Peter D. Canoll, MD, PhD

Expertise in: 
Pathology - Anatomic
Board Certifications: 
Neuropathology, Anatomic Pathology
Accepting New Patients
Profile Headshot


My research has focused on understanding the molecular and cellular mechanisms of gliomagenesis and, on interactions between glioma cells and the brain microenvironment. By targeting glial progenitor cells in the adult brain, my laboratory has developed genetically engineered mouse models that recapitulate the histological and molecular features of human glioma. We are applying a variety of cutting edge techniques to characterize cellular alterations that accumulate in these mouse models and in human glioma tissue. I serve as the director of neuropathology and as the primary neuropathologist on all clinical trials run by the Columbia Brain Tumor Program. Over the last 14 years I have analyzed and diagnosed hundreds of brain tumors. My over-arching goal is to apply my clinical and research experience to help bridge the analysis of laboratory experiments and human disease, and to advance the development of more informative diagnosis and more effective treatments for brain tumors.


Areas of Expertise / Conditions Treated

  • Gliomas

Academic Appointments

  • Professor of Pathology & Cell Biology at CUMC

Administrative Titles

  • Director of Neuropathology

Hospital Affiliations

  • NewYork-Presbyterian / Columbia University Irving Medical Center


  • Male

Schedule an Appointment

Connect Patient Portal

For existing patients, login to make an appointment, view documentation or contact your care provider.

Connect Sign In

Insurance Accepted


  • EPO
  • HMO
  • Medicare Managed Care
  • NYP Employee Plan
  • NY Signature
  • POS
  • PPO
  • Signature Administrators
  • Student Health


  • Medicare Managed Care
  • Special Needs Plan

Capital District Physician Health Plan

  • Capital District Physician Health Plan


  • EPO
  • Great West
  • HMO
  • POS
  • PPO


  • Medicare Managed Care
  • PPO


  • ConnectiCare
  • EPO
  • Essential Plan
  • HMO
  • Medicaid Managed Care
  • Medicare Managed Care
  • POS
  • PPO
  • Select Care (Exchange)
  • Vytra

Empire Blue Cross Blue Shield

  • EPO
  • Medicare Managed Care
  • PPO

Local 1199

  • Local 1199


  • MagnaCare


  • Multiplan

MVP Health Care

  • Child/Family Health Plus
  • Essential Plan
  • HMO
  • Medicaid Managed Care

Oxford Health Plans

  • Freedom
  • Liberty


  • Columbia University Employee Plan
  • Compass (Exchange)
  • HMO
  • Medicaid (Community Plan)
  • Medicare Managed Care
  • POS
  • PPO

*Please contact the provider’s office directly to verify that your particular insurance is accepted.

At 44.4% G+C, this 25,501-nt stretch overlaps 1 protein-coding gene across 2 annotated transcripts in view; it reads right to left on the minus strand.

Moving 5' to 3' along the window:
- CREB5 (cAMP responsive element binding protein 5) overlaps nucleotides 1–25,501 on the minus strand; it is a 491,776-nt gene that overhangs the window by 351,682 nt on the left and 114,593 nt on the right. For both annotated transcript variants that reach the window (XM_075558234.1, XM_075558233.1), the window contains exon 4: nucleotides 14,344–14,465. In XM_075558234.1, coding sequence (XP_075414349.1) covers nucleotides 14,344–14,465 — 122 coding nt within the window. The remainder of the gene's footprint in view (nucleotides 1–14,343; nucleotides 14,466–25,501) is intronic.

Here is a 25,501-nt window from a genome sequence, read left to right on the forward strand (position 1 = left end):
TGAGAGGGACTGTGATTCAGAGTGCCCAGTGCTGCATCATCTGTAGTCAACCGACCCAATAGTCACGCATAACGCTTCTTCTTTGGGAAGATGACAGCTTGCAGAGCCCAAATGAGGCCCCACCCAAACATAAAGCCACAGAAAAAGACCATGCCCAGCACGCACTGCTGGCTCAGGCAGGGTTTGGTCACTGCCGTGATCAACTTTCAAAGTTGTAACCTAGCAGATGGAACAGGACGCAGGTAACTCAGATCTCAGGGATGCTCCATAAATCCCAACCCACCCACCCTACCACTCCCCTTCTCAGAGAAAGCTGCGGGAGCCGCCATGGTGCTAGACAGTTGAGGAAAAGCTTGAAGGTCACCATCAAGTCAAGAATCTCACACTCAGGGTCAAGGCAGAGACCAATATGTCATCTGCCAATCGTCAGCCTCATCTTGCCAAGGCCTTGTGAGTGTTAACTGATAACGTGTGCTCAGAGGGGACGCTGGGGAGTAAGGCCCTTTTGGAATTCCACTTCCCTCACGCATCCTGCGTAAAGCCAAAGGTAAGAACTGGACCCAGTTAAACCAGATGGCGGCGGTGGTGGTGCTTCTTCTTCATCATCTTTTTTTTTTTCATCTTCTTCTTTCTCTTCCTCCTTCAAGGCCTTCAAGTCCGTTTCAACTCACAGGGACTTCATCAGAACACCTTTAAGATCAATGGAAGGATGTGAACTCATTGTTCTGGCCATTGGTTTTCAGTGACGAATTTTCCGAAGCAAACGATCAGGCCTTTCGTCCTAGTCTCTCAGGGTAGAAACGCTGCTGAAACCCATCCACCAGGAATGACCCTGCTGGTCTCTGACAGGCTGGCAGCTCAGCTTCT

Credentials & Experience

Education & Training

  • New York University School of Medicine
  • 1998 New York University
  • MD Doctor of Medicine , 1998 NYU Langone Health / Tisch Hospital
  • MD Doctor of Medicine , 1998 New York University School Of Medicine
  • Residency: NewYork-Presbyterian Hospital/Weill Cornell Medical Center
  • Residency: 2000 NewYork-Presbyterian/Columbia University Medical C
  • Residency: 2000 NewYork-Presbyterian / Weill Cornell Medical Center
  • Residency: 2002 NewYork-Presbyterian / Columbia University Irving Medical Center
  • Fellowship: 2002 NewYork-Presbyterian/Columbia University Medical C

Board Certifications

  • Neuropathology
  • Anatomic Pathology

Honors & Awards

1996 Merck Scholar

1998 Distinguished Performance in Research, Associated Medical Schools of New York

2000 Inspiration Award for Pediatric Brain Tumor Research, Children’s Brain Tumor Foundation

2001 Sontag Foundation Award, American Brain Tumor Association

2008 Teacher of the year award for outstanding small group preceptor

2009 Adult Translational Award, Society for Neuro-oncology

2015 Fundamentals outstanding teacher award


Research Interests

  • Mechanisms of glioma growth and invasion

Selected Publications

1. Receptor Tyrosine Kinases And Phosphatases In Glial Proliferation And Differentiation: During my graduate studies at NYU, I worked with Jose Musacchio and Joesph Schlessinger to identify a new family of receptor tyrosine phosphatases that are selectively expressed in the brain. I used in situ hybridization to determine the cell-specific expression patterns of several of these genes and discovered that PTPRZ (aka RPTP-beta) is expressed in glial progenitors and undergoes alternative splicing during glial differentiation. I also worked with Jim Salzer (NYU) to characterize the role of receptor tyrosine kinases (ErbB 2, 3, and 4) in glial development, and showed that neuregulins (neuron derived ligands for ErbB receptors) can control the proliferation and differentiation of oligodendrocyte progenitor cells (OPCs).

a. Canoll, P.D., Barnea, G., Levy, J.B., Sap, J., Ehrlich, M., Silvennoinen, O., Schlessinger, J. and Musacchio, J.M. The expression of a novel receptor-type tyrosine phosphatase suggests a role in morphogenesis and plasticity of the nervous system. Brain Research Developmental Brain Research, 1993, 75:293-298.

b. Canoll, P.D., Petanceska, S., Schlessinger, J. and Musacchio, J.M. Three forms of RPTP-b are differentially expressed during gliogenesis in the developing rat brain and during glial cell differentiation in culture. Journal of Neuroscience Research, 1996, 44:199-215.